China claims its intentions are not aggressive, and that increases were needed to pay for higher oil prices and boost salaries of the 2.3 million-member army.
China bought almost $3.5 billion in weaponry from Russia in 2006, but that figure fell by 62 percent last year, according to the Stockholm International Peace Research Institute, a leading monitor of the global arms trade.
Smith said that came as a result of Chinese advances in arms production and Russia's reluctance to part with its most cutting-edge technology.
U.S. and European companies meanwhile have lagged behind in military exports to China because of legal restrictions at home and an American policy aimed at deterring the sales, Smith said. Washington has banned the trade of weaponry and technology with military applications since the bloody crackdown on pro-democracy protesters in Beijing's Tiananmen Square in 1989.
As China's arms industry grows, the country will likely step up exports as a low-cost alternative to Russian or Western weapons suppliers, Smith said.
Especially in Africa, Chinese arms sales often serve to cement links with countries that have large oil and gas stocks that Beijing has aggressively sought to fuel its sizzling economy, he said.
Poland must sign missile shield deal before U.S. poll - KaczynskiWARSAW, August 3, 2008 - Warsaw needs to sign a treaty on the deployment of elements of a U.S. missile shield on its territory before the upcoming U.S. presidential elections, the Polish president said on Sunday.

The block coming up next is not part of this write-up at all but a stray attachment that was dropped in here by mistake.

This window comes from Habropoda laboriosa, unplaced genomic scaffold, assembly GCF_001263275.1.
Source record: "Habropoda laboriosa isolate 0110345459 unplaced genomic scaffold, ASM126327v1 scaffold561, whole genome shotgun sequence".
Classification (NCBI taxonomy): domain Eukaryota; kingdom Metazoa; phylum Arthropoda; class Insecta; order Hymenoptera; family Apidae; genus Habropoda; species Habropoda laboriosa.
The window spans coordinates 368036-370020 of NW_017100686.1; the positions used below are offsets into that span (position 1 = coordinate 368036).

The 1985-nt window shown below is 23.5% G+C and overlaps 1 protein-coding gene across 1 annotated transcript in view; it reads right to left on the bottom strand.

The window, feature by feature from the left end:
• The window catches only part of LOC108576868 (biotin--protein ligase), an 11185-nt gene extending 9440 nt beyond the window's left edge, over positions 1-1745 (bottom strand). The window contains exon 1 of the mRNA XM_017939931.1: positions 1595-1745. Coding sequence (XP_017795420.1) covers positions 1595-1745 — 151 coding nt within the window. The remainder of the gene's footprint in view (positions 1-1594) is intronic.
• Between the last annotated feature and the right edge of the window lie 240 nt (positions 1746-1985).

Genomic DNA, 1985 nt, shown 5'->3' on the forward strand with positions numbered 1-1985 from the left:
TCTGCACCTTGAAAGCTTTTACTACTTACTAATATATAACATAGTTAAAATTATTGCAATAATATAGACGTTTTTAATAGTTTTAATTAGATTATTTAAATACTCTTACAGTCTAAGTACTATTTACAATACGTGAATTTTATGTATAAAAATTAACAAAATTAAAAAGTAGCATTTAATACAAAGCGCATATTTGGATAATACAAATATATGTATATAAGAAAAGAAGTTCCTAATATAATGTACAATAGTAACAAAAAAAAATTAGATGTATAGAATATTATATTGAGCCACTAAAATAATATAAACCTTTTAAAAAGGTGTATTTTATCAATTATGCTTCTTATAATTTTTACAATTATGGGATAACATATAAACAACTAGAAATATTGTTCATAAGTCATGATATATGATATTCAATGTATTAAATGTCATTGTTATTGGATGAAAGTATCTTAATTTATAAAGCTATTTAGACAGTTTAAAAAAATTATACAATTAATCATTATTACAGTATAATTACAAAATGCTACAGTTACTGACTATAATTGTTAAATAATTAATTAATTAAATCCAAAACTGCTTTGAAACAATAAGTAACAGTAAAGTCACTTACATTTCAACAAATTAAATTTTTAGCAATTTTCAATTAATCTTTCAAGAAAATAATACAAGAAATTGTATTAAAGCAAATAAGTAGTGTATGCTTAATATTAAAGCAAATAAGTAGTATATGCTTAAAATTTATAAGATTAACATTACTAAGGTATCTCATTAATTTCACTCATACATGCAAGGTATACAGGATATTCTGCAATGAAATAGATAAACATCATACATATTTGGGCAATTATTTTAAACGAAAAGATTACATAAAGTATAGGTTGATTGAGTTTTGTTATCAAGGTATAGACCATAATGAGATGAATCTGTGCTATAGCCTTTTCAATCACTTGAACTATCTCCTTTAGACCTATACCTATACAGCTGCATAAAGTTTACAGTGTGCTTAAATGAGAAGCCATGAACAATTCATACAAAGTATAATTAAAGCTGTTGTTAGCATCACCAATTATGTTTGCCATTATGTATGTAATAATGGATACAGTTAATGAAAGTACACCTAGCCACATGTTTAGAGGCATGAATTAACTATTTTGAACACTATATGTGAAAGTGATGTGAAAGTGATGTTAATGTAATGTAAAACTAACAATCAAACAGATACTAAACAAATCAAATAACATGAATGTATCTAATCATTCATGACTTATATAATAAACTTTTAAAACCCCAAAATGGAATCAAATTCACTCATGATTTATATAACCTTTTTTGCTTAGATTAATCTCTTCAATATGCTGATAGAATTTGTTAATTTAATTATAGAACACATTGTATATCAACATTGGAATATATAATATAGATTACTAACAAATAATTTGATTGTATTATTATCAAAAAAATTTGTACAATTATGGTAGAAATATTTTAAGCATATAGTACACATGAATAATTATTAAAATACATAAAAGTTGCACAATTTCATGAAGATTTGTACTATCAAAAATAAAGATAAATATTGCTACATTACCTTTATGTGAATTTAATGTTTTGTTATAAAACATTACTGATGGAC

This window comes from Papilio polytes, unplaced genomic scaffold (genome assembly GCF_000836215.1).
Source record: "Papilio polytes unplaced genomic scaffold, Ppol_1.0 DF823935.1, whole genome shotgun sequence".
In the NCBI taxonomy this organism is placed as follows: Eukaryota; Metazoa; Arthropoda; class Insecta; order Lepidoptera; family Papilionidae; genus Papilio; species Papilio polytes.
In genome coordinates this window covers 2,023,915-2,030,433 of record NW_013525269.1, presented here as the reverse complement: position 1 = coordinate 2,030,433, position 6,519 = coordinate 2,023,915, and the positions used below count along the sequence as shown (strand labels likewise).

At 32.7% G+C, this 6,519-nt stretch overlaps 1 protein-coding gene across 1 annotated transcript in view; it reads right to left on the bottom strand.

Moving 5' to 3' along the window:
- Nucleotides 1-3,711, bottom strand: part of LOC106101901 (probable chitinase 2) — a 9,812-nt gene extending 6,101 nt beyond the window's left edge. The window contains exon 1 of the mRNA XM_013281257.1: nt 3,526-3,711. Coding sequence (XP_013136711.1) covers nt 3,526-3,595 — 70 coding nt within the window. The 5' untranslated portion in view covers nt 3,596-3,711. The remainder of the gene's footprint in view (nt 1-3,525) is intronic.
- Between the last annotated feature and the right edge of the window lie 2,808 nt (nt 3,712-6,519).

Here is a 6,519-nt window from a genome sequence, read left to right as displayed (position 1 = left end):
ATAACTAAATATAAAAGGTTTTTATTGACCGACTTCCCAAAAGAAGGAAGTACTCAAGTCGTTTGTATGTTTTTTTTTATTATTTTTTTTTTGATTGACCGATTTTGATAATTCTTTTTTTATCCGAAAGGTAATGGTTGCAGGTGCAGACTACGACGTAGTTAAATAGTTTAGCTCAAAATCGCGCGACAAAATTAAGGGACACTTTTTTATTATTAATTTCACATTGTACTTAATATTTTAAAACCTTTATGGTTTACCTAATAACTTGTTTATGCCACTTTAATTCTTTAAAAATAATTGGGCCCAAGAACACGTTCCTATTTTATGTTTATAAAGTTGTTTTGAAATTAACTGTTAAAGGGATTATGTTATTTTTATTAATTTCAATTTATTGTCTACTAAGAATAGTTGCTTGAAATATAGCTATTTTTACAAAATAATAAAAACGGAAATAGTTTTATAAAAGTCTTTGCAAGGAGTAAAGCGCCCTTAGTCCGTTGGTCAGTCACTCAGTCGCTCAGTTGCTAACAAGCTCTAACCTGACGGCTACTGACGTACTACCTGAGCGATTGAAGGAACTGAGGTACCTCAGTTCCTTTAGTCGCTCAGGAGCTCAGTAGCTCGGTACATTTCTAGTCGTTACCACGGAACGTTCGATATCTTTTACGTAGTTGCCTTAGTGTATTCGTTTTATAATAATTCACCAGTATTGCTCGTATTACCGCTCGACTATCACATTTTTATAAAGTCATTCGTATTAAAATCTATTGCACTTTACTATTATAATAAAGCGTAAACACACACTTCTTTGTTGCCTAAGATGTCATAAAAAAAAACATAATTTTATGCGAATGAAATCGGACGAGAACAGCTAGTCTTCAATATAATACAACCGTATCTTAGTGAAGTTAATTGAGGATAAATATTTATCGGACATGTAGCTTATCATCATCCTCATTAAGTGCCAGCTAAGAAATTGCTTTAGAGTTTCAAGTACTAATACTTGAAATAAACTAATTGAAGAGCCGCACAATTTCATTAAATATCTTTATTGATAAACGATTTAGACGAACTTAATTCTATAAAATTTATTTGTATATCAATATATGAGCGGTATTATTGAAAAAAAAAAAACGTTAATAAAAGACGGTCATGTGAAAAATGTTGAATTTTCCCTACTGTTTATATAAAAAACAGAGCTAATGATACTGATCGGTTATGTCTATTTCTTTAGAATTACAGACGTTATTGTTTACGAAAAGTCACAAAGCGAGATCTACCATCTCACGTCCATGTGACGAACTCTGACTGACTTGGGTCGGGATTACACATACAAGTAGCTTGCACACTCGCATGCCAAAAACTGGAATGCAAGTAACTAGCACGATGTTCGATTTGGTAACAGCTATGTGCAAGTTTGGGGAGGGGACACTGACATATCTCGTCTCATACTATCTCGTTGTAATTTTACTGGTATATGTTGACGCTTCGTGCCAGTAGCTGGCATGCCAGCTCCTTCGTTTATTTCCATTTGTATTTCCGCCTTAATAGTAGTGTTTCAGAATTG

The U.S. plans to deploy 10 interceptor missiles in northern Poland and a radar in the Czech Republic as part of a U.S. missile shield for Europe and North America against possible attacks from "rogue states," including Iran.
"The missile shield is a good solution [for Poland]," Lech Kaczynski told national television.
According to Kaczynski, his country should not take too much risk in advancing terms to the United States about the deployment of the missile shield elements on its territory because failure of these talks would aggravate the situation for Poland.
In long-running negotiations with the U.S., Warsaw has been pushing Washington to spend billions of dollars improving Poland's air defenses in exchange for allowing the deployment of the interceptor missiles.
Kaczynski said Poland must sign the missile shield deal with the current U.S. administration, without waiting for the U.S. presidential elections.
Moscow strongly opposes the possible deployment of the U.S. missile shield, viewing it as a threat to its national security. Russia's Foreign Ministry has said that if U.S. strategic missile defense elements are deployed near Russia's borders, Moscow would be forced to respond with a "military-technical approach" rather than a diplomatic one.
U.S. Secretary of State Condoleezza Rice and Czech Foreign Minister Karel Schwarzenberg signed an agreement in Prague on July 8 on the deployment of a missile-tracking radar in the Czech Republic.
The Czech-U.S. treaty has yet to be ratified by the Czech parliament or signed by the Czech president, however.